Just my thoughts. YMMV

    moriond

  8. #8
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    Thanks for the demo. It was brilliant to do it in reverse! Define your idea of decent teabags please, and how do you get around the coffee flavored water?

  9. #9
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    Unpacking my A30 at the hotel

    Great rundown.

    As someone who has both an A45 and A30... Could you please comment on the main zippers of the A30? Someone I know really wants an A30, but would much prefer the weather resistant zippers used on my A45. Have you used it in the rain or other weather yet? Do you have any other thoughts on one zipper vs. the other?

    Thanks!

  10. #10
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    @darwin I'm sure someone else will pull up a link for you where this is explained by TB staff, but the new zippers are actually the same as the old zippers - they're still waterproof YKK zippers, just sewn in upside down (or right side up, depending on how you look at it) which only impacts appearance, not water resistance.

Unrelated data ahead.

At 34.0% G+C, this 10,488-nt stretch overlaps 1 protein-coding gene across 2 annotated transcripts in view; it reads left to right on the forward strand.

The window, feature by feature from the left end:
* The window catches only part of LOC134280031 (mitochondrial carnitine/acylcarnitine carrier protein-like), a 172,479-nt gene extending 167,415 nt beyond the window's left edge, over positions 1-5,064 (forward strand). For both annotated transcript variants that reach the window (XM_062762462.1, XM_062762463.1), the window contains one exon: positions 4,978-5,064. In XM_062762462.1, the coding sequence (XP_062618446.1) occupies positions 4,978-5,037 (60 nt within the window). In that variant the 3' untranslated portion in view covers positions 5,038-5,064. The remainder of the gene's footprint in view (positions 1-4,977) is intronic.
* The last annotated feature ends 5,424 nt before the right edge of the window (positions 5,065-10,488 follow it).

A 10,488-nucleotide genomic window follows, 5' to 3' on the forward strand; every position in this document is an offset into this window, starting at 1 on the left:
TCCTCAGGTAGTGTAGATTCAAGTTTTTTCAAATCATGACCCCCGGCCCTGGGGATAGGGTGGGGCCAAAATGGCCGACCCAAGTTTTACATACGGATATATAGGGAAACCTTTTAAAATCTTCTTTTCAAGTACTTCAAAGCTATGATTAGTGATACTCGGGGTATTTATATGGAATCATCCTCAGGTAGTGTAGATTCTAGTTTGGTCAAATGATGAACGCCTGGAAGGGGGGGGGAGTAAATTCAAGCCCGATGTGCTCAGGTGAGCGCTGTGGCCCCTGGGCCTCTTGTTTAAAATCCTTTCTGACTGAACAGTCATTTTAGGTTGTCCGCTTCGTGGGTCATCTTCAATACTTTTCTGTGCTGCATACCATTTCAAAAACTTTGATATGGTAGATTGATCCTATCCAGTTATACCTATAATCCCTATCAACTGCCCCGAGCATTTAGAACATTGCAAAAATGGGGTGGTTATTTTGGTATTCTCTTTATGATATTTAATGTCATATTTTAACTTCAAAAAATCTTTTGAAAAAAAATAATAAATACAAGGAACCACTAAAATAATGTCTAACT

11. #11
    Forum Member PaulT00's Avatar
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    Quote Originally Posted by Seesul View Post
    Define your idea of decent teabags please, and how do you get around the coffee flavored water?
    Glad you enjoyed the unloading sequence! I generally use something like a good quality pure Assam or Ceylon tea, or sometimes a Kwazulu. Twinings do some fairly decent ones; I like Taylors of Harrogate better, generally. Coffee flavoured water isn't a problem I've come across, thankfully!

    Quote Originally Posted by darwin View Post
    As someone who has both an A45 and A30... Could you please comment on the main zippers of the A30? Someone I know really wants an A30, but would much prefer the weather resistant zippers used on my A45. Have you used it in the rain or other weather yet? Do you have any other thoughts on one zipper vs. the other?
    Thanks!
    As per ClaireJ's reply the new zippers are basically the same, just oriented differently. I haven't experienced either in really heavy rain to date I'm afraid. What I can say at the moment is that - possibly due to age and normal wearing-in - the zippers on my Aeronaut (the fullsize one now known as the A45, but mine is several years old and was bought used) are currently easier to operate and smoother than the zippers on my A30 (which is brand new). That may change with time of course. The A30 zips are still a bit stiff and take more effort, but move very nicely once you have started them off. The original Aeronaut ones installed with the rubber seal on the outside look slightly neater, to my mind, but it's a minor aesthetic quibble and not a deal breaker for me.